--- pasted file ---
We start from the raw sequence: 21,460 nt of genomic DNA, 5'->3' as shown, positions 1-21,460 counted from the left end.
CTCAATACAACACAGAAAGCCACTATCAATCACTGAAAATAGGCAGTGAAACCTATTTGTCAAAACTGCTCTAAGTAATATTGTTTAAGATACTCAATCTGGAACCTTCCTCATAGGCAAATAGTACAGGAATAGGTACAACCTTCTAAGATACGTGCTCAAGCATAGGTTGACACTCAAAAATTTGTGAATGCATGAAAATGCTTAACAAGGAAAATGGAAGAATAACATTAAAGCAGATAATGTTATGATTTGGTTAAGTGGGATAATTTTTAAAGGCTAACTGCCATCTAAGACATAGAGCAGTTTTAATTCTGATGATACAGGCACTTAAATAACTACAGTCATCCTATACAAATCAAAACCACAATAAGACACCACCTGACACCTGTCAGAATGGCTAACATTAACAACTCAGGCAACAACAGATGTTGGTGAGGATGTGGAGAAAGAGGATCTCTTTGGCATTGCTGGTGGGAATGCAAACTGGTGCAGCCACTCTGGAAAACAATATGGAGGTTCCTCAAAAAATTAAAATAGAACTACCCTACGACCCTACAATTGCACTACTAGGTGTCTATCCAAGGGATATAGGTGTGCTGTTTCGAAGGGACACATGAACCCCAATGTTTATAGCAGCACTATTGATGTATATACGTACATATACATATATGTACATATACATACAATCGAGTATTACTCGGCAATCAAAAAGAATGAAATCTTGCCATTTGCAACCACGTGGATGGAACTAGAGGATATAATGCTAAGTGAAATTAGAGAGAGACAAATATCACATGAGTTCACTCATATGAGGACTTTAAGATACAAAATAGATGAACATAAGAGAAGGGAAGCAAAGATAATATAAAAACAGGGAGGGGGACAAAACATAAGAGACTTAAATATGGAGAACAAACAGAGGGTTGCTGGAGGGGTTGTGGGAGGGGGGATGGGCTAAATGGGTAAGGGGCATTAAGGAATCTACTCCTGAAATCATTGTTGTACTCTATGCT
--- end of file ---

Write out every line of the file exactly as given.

We start from the raw sequence: 21,460 nt of genomic DNA, 5'->3' as shown, positions 1-21,460 counted from the left end.
CTCAATACAACACAGAAAGCCACTATCAATCACTGAAAATAGGCAGTGAAACCTATTTGTCAAAACTGCTCTAAGTAATATTGTTTAAGATACTCAATCTGGAACCTTCCTCATAGGCAAATAGTACAGGAATAGGTACAACCTTCTAAGATACGTGCTCAAGCATAGGTTGACACTCAAAAATTTGTGAATGCATGAAAATGCTTAACAAGGAAAATGGAAGAATAACATTAAAGCAGATAATGTTATGATTTGGTTAAGTGGGATAATTTTTAAAGGCTAACTGCCATCTAAGACATAGAGCAGTTTTAATTCTGATGATACAGGCACTTAAATAACTACAGTCATCCTATACAAATCAAAACCACAATAAGACACCACCTGACACCTGTCAGAATGGCTAACATTAACAACTCAGGCAACAACAGATGTTGGTGAGGATGTGGAGAAAGAGGATCTCTTTGGCATTGCTGGTGGGAATGCAAACTGGTGCAGCCACTCTGGAAAACAATATGGAGGTTCCTCAAAAAATTAAAATAGAACTACCCTACGACCCTACAATTGCACTACTAGGTGTCTATCCAAGGGATATAGGTGTGCTGTTTCGAAGGGACACATGAACCCCAATGTTTATAGCAGCACTATTGATGTATATACGTACATATACATATATGTACATATACATACAATCGAGTATTACTCGGCAATCAAAAAGAATGAAATCTTGCCATTTGCAACCACGTGGATGGAACTAGAGGATATAATGCTAAGTGAAATTAGAGAGAGACAAATATCACATGAGTTCACTCATATGAGGACTTTAAGATACAAAATAGATGAACATAAGAGAAGGGAAGCAAAGATAATATAAAAACAGGGAGGGGGACAAAACATAAGAGACTTAAATATGGAGAACAAACAGAGGGTTGCTGGAGGGGTTGTGGGAGGGGGGATGGGCTAAATGGGTAAGGGGCATTAAGGAATCTACTCCTGAAATCATTGTTGTACTCTATGCT